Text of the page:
Lots of teens earn extra cash by working overnight, when most of us are sleeping. But a recent study has just shown that clocking in between 9 pm and 7 am may do more than make them tired-it actually may ruin their health by raising their risk for multiple sclerosis (MS)!

Anna Hedström, MD, the study's lead researcher, who works as a staff physician in the department of environmental medicine at the Karolinska Institute in Sweden, said that the potential association between night-shift work and risk for MS, an autoimmune disease, had never before been studied. She was inspired to investigate after learning that previous research showed links between working nights and developing autoimmune thyroid disorders, cardiovascular disease and even some cancers. Her study was published in Annals of Neurology.

The Risk Of Working All-Nighters

Dr. Hedström's research evaluated data from two separate Swedish studies, which included a total of more than 6,000 patients, ages 16 to 70, with MS and more than 7,000 "control" patients in the same age range who did not have MS. Participants gave detailed information about their health and lifestyle-including their workplace history, with details such as what kind of work they had done over the years and what the hours had been.

Dr. Hedström and her team compared the number of MS cases among those who had worked between 9 pm and 7 am at some point in their lifetimes with those who had never worked during those hours.

Results: People who had worked either regular or alternating graveyard shifts as teens were between 30% and 60% more likely to develop MS at some point in their lives compared with people who had never worked graveyard shifts. The average age of onset of MS in these people was 33, said Dr. Hedström.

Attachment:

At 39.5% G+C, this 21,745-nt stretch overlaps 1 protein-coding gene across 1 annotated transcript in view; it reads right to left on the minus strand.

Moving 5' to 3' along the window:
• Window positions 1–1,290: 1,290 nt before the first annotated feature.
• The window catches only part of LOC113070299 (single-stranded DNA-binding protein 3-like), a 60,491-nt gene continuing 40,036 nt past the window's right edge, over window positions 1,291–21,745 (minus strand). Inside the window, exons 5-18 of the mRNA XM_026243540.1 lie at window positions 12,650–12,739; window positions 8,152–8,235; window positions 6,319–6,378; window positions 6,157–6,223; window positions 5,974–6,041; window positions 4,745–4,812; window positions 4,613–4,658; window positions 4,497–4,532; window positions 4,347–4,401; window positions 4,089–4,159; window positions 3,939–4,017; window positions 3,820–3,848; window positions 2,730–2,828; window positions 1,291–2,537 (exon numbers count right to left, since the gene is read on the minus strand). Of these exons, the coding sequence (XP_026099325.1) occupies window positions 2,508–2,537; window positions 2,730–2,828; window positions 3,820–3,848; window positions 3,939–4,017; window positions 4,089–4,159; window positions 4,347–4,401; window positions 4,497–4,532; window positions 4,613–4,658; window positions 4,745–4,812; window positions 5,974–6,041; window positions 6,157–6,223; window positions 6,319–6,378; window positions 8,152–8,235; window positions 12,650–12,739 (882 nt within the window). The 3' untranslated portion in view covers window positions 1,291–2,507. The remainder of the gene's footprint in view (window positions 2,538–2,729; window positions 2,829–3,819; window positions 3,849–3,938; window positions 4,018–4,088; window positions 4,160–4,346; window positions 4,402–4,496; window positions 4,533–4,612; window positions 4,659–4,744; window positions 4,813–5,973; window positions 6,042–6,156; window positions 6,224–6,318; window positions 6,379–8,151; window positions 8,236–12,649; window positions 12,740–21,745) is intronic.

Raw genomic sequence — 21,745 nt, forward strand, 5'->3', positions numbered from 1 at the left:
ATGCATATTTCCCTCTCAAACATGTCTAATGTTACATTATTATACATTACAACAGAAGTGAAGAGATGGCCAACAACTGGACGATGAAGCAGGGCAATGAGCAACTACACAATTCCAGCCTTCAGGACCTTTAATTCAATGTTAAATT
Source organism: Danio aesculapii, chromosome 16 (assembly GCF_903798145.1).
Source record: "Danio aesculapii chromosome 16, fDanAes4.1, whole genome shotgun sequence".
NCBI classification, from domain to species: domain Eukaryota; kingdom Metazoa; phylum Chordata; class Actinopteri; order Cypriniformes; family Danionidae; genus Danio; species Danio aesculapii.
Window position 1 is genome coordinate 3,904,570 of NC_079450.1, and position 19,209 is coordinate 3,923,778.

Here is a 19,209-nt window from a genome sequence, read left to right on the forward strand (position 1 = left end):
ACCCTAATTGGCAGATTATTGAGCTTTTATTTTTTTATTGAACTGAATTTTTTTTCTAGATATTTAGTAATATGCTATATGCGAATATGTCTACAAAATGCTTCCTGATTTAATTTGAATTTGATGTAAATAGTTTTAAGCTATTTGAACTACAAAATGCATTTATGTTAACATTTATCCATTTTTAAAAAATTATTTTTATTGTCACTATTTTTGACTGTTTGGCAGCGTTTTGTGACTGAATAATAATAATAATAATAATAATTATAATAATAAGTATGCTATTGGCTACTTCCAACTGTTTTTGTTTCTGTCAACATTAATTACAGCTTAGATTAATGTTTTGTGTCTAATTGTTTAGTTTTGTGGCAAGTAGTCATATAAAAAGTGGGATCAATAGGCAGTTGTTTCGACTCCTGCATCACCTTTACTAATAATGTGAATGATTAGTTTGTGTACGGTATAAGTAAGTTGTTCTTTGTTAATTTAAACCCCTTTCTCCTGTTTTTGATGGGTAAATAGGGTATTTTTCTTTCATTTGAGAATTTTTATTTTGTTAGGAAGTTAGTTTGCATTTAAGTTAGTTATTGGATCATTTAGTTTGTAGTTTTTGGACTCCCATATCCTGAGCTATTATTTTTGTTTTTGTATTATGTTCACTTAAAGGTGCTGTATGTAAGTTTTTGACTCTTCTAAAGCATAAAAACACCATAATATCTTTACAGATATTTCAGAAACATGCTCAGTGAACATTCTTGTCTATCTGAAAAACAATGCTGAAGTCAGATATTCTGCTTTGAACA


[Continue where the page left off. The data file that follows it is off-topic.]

The type of overnight work that had been done in the teen years-whether it was unloading trucks or dishing out fast food- didn't matter. The risk did rise the most, however, in those who worked these shifts for a long time (three years or more) and/or more frequently (10 night shifts or more per month). Dr. Hedström and her team factored out the influence of many other previously known MS risk factors, such as smoking, family history and body mass index (BMI), in reaching their conclusion. But it is important to note, said Dr. Hedström, that genetics and environmental factors may also affect MS risk-and those factors were not studied.

It's never a good idea to constantly disrupt natural sleep patterns and the body's circadian rhythm—aka the body's "biological clock—said Dr. Hedström. She said that it disrupts the release of the hormone melatonin, which affects the immune system and may trigger a systemwide inflammatory response, and that is what causes MS and other autoimmune diseases to develop. Since MS can bring on symptoms that range from uncomfortable to debilitating from balance problems to vision loss to paralysis—it's definitely a disease that you want to avoid at all costs.

So pay attention to any teen you know who pulls "all-nighters" while studying for high school or college exams. Encourage students to keep all-nighters to a minimum instead of treating them as just another way to study.

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